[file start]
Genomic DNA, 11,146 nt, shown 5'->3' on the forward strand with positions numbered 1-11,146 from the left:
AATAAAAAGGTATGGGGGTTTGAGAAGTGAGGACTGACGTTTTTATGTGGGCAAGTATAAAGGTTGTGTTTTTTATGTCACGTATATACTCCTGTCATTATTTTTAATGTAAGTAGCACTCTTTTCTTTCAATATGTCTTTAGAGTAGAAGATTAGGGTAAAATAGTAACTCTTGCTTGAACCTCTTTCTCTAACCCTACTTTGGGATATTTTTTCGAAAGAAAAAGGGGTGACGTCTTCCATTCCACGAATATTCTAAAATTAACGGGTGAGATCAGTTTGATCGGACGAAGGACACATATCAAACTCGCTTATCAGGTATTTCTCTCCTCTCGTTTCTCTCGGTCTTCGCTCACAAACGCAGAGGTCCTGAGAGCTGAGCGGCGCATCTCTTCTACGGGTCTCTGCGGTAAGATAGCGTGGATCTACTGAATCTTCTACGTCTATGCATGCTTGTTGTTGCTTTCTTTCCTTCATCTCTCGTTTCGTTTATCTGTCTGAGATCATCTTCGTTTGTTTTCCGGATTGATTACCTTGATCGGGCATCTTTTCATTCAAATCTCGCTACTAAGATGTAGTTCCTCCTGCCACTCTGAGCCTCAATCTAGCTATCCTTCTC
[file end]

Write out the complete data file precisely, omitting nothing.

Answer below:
Genomic DNA, 11,146 nt, shown 5'->3' on the forward strand with positions numbered 1-11,146 from the left:
AATAAAAAGGTATGGGGGTTTGAGAAGTGAGGACTGACGTTTTTATGTGGGCAAGTATAAAGGTTGTGTTTTTTATGTCACGTATATACTCCTGTCATTATTTTTAATGTAAGTAGCACTCTTTTCTTTCAATATGTCTTTAGAGTAGAAGATTAGGGTAAAATAGTAACTCTTGCTTGAACCTCTTTCTCTAACCCTACTTTGGGATATTTTTTCGAAAGAAAAAGGGGTGACGTCTTCCATTCCACGAATATTCTAAAATTAACGGGTGAGATCAGTTTGATCGGACGAAGGACACATATCAAACTCGCTTATCAGGTATTTCTCTCCTCTCGTTTCTCTCGGTCTTCGCTCACAAACGCAGAGGTCCTGAGAGCTGAGCGGCGCATCTCTTCTACGGGTCTCTGCGGTAAGATAGCGTGGATCTACTGAATCTTCTACGTCTATGCATGCTTGTTGTTGCTTTCTTTCCTTCATCTCTCGTTTCGTTTATCTGTCTGAGATCATCTTCGTTTGTTTTCCGGATTGATTACCTTGATCGGGCATCTTTTCATTCAAATCTCGCTACTAAGATGTAGTTCCTCCTGCCACTCTGAGCCTCAATCTAGCTATCCTTCTC